The news release, which appears below, doesn't explain who's putting how much actual cash into the deal. While it appears there is some public money involved, through the Colorado Housing and Finance Authority's tax credits and federal funds received by the city, there's no mention of whether Nor'wood will contribute from its pocket or actually make a profit on the construction.

Dubbed Greenway Flats, the building will be located on the campus of Springs Rescue Mission at 31 W. Las Vegas St., a good distance from Nor'wood's Southwest Downtown Urban Renewal Area where it hopes to build millions of square feet of apartments, retail and office space near the planned Olympic Museum and Hall of Fame.
Springs Rescue Mission and Nor’wood Development Group today announced a partnership to build Greenway Flats, designed to provide permanent supportive housing serving up to 65 people experiencing chronic homelessness. Permanent Supportive Housing is an evidence-based approach that provides ongoing housing with wrap-around supportive services for residents. The announcement comes just two weeks after Colorado Springs Mayor John Suthers challenged city, nonprofit and business leaders to create innovative solutions to address the city’s need for affordable and low-income housing.

The 65-unit Greenway Flats apartments will break ground in 2017 and open in 2018 on the Springs Rescue Mission campus at 31 W. Las Vegas St., just south of downtown Colorado Springs. Nor’wood will build the apartment building, and residents of the new facility have direct access to the services and resources of Springs Rescue Mission.

Funding for the $14 million project comes from a variety of sources, including 9 percent Low Income Housing Tax Credits from the Colorado Housing and Finance Authority (CHFA), El Paso County Housing Trust Fund and City of Colorado Springs HOME funds. The CHFA tax credits were awarded last week through an application and approval process.

“The new facility gives our most at-risk and vulnerable neighbors a place to call home,” said Larry Yonker, president and CEO of Springs Rescue Mission. “By meeting these individuals’ basic need of housing, we’re free to do what we do best: provide services and resources for those experiencing homelessness and help them on a track to full recovery in mind, body and soul.”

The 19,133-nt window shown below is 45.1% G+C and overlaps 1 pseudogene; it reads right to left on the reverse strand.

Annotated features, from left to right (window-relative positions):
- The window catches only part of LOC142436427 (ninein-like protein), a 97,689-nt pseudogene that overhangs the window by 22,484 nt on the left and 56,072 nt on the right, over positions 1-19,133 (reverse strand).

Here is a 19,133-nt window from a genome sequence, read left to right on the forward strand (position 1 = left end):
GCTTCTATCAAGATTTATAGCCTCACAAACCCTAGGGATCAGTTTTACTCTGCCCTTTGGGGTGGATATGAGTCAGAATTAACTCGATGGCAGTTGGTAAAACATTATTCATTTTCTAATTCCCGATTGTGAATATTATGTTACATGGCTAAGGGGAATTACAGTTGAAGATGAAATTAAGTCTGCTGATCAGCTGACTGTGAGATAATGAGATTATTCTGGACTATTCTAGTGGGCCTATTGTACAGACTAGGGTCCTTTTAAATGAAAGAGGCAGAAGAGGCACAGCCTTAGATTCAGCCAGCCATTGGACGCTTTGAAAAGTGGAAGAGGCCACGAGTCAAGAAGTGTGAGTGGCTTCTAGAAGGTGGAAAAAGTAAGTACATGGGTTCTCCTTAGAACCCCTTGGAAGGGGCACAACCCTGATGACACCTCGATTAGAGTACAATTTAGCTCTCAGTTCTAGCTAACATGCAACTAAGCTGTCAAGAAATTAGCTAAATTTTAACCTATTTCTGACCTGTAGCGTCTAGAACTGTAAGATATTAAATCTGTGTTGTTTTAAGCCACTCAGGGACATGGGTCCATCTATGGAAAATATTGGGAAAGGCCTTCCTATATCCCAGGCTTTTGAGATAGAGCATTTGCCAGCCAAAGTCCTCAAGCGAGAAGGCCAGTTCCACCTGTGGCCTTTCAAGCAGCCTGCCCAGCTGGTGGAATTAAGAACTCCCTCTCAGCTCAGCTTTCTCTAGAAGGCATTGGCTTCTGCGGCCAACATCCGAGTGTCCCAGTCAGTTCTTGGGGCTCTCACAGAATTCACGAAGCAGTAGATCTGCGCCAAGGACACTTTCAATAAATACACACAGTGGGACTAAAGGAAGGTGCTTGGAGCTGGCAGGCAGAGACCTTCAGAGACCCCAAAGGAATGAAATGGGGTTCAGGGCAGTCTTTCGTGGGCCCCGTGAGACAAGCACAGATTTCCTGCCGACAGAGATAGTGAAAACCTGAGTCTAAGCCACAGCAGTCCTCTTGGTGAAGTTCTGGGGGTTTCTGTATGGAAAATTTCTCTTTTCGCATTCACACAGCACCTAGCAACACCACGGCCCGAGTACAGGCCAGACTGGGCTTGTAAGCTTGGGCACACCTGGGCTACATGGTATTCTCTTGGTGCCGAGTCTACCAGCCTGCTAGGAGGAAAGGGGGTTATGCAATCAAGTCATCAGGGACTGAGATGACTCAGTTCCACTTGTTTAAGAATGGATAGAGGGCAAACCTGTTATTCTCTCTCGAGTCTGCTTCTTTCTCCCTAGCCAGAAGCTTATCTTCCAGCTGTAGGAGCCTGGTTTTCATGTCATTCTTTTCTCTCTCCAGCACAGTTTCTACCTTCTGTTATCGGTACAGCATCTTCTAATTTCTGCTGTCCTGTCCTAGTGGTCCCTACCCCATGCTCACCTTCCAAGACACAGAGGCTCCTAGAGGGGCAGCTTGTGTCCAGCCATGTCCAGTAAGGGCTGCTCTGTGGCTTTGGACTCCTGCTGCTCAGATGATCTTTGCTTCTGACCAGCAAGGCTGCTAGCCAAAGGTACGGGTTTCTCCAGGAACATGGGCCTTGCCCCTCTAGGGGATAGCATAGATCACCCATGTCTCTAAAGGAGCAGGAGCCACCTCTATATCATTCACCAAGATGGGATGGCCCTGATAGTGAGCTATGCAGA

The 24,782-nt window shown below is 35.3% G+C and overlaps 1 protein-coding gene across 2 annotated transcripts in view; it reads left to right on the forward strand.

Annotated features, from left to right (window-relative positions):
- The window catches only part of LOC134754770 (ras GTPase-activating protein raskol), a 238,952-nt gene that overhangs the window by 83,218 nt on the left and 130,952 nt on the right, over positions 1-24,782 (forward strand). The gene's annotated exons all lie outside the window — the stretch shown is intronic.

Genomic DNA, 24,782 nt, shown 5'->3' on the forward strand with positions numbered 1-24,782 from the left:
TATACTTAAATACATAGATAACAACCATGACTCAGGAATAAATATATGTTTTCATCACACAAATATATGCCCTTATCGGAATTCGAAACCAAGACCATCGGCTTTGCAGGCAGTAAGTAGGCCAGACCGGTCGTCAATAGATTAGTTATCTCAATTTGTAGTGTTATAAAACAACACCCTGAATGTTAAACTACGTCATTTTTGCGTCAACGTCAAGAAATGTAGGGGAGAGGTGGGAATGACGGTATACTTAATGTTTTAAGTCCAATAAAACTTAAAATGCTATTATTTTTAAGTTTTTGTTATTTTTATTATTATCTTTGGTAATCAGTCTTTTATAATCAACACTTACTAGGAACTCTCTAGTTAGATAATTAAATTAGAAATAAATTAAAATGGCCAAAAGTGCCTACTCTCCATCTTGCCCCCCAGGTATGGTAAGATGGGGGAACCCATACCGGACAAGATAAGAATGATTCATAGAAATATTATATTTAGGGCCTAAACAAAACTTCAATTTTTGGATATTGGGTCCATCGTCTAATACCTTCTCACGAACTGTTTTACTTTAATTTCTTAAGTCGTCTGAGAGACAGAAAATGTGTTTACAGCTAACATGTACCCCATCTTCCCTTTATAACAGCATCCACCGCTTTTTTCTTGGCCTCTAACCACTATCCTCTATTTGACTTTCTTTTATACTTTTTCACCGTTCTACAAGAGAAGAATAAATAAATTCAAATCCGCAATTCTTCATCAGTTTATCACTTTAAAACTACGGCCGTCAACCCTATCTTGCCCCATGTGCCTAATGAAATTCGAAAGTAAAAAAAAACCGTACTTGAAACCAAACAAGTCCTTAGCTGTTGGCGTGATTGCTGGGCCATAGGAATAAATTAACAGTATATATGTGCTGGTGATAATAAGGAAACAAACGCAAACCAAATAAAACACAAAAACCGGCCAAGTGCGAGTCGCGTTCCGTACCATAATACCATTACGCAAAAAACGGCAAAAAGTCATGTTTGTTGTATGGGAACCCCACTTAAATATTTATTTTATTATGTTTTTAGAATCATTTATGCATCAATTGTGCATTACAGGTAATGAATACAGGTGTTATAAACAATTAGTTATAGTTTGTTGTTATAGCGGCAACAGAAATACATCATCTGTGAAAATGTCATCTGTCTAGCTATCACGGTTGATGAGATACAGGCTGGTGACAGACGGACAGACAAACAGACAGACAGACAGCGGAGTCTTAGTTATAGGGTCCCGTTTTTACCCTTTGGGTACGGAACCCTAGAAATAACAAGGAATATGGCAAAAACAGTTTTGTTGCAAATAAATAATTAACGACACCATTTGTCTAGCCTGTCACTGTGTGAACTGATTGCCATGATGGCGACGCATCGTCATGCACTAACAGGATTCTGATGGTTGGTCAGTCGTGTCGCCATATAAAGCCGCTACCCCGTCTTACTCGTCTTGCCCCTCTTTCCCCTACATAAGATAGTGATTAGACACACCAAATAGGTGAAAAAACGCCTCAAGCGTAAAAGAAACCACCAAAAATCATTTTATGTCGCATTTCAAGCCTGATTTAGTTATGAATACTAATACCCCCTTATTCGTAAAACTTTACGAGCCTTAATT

Springs Rescue Mission is undergoing a phased campus expansion to increase overnight shelter operations to serve up to 180 people nightly by November 2016. Thanks to the commitment of partner organizations, Greenway Flats will provide much needed permanent and affordable housing, enabling Spring Rescue Mission to expand its reach to more than 300 individuals and families.

Greenway Flats was developed through the Pathways Home Colorado Supportive Housing Toolkit, a program created by the State of Colorado and CHFA in partnership with LeBeau Development, the City of Colorado Springs and El Paso County.

“This project represents a major milestone in Colorado’s ongoing efforts to ensure that everyone has a safe place to call home,” said Gov. John Hickenlooper. “Greenway Flats will reduce emergency costs, improve health outcomes, and give residents the stability and support they need to thrive.”

“Addressing homelessness is a high priority of CHFA,” said Cris White, CHFA executive director and CEO. “Greenway Flats is a critical development for the Colorado Springs community and will make a lasting impact on those it serves.”

“It heartens me greatly to see our community and CHFA taking clear action in support of our community’s urgent need for augmented homeless services and affordable housing,” said Mayor John Suthers. “This partnership represents a tangible step forward in our efforts to address the issue of chronic homelessness. We are grateful to CHFA and the State of Colorado for heeding our call to action here in our community.”

“Greenway Flats brings the Housing First model to our city center, ensuring that those most in need are provided a home not just for a night but long-term, putting them on a surer path toward a more stable future,” said Susan Edmondson, CEO of Downtown Partnership.